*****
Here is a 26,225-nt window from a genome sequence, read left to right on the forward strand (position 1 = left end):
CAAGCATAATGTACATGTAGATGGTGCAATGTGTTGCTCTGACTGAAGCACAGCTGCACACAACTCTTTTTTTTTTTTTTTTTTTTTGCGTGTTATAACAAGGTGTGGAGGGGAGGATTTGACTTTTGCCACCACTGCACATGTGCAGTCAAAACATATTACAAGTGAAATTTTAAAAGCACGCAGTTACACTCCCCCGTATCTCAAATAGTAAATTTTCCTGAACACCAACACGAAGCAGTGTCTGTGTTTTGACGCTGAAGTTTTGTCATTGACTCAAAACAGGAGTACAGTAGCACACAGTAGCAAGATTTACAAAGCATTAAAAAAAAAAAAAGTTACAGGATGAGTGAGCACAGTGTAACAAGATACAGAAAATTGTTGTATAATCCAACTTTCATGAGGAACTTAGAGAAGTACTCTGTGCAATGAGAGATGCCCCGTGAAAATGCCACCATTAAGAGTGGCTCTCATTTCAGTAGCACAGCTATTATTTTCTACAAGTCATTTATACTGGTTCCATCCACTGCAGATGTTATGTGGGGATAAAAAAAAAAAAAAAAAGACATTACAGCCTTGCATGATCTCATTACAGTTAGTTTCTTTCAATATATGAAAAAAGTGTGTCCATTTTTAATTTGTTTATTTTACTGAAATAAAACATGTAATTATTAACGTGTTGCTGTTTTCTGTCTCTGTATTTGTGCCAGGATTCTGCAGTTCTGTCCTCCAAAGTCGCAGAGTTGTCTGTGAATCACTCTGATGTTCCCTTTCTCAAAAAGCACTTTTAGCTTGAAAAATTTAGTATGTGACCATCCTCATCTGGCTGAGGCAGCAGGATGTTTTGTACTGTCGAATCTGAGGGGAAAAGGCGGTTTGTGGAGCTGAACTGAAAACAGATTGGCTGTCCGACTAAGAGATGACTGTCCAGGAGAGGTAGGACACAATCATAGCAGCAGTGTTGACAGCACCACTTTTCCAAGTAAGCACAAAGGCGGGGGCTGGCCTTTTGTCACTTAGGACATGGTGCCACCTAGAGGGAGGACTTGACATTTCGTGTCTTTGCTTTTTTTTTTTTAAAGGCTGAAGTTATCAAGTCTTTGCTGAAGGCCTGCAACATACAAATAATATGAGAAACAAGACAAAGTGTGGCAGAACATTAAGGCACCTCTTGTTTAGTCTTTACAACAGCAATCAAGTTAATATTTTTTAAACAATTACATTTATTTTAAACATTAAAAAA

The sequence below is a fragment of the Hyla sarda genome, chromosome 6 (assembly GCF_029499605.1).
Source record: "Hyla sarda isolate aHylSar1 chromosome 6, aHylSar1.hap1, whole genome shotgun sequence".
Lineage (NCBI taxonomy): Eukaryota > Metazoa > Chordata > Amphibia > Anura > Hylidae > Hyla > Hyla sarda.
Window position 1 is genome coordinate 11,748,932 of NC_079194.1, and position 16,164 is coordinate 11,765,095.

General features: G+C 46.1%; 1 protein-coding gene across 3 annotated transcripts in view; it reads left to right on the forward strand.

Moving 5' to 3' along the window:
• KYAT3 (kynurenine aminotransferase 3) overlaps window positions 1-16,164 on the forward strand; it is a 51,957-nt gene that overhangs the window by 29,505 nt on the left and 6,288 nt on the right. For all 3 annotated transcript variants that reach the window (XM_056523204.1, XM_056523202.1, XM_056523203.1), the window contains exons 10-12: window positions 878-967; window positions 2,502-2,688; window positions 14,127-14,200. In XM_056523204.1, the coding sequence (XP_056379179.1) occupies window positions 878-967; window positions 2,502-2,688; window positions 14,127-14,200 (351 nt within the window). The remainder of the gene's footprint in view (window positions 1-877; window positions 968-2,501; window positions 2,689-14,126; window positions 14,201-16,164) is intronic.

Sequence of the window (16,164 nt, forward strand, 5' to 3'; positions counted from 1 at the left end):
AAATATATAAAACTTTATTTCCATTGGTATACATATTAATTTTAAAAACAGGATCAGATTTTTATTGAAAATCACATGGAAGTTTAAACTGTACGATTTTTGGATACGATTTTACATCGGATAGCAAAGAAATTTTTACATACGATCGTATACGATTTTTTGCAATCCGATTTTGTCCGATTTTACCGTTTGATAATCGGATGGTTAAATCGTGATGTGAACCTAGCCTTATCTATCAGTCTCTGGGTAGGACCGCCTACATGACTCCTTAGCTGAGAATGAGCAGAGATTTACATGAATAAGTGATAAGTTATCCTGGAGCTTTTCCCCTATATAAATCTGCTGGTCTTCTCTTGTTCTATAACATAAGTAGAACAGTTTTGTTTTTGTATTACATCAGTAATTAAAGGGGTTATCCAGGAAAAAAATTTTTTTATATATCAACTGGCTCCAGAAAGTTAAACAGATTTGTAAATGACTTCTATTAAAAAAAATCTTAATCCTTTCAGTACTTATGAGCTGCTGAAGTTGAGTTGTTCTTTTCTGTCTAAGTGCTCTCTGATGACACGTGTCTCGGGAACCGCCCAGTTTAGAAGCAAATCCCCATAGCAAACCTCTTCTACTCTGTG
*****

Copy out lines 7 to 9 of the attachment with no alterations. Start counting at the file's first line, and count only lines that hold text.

General features: G+C 46.1%; 1 protein-coding gene across 3 annotated transcripts in view; it reads left to right on the forward strand.

Moving 5' to 3' along the window:
• KYAT3 (kynurenine aminotransferase 3) overlaps window positions 1-16,164 on the forward strand; it is a 51,957-nt gene that overhangs the window by 29,505 nt on the left and 6,288 nt on the right. For all 3 annotated transcript variants that reach the window (XM_056523204.1, XM_056523202.1, XM_056523203.1), the window contains exons 10-12: window positions 878-967; window positions 2,502-2,688; window positions 14,127-14,200. In XM_056523204.1, the coding sequence (XP_056379179.1) occupies window positions 878-967; window positions 2,502-2,688; window positions 14,127-14,200 (351 nt within the window). The remainder of the gene's footprint in view (window positions 1-877; window positions 968-2,501; window positions 2,689-14,126; window positions 14,201-16,164) is intronic.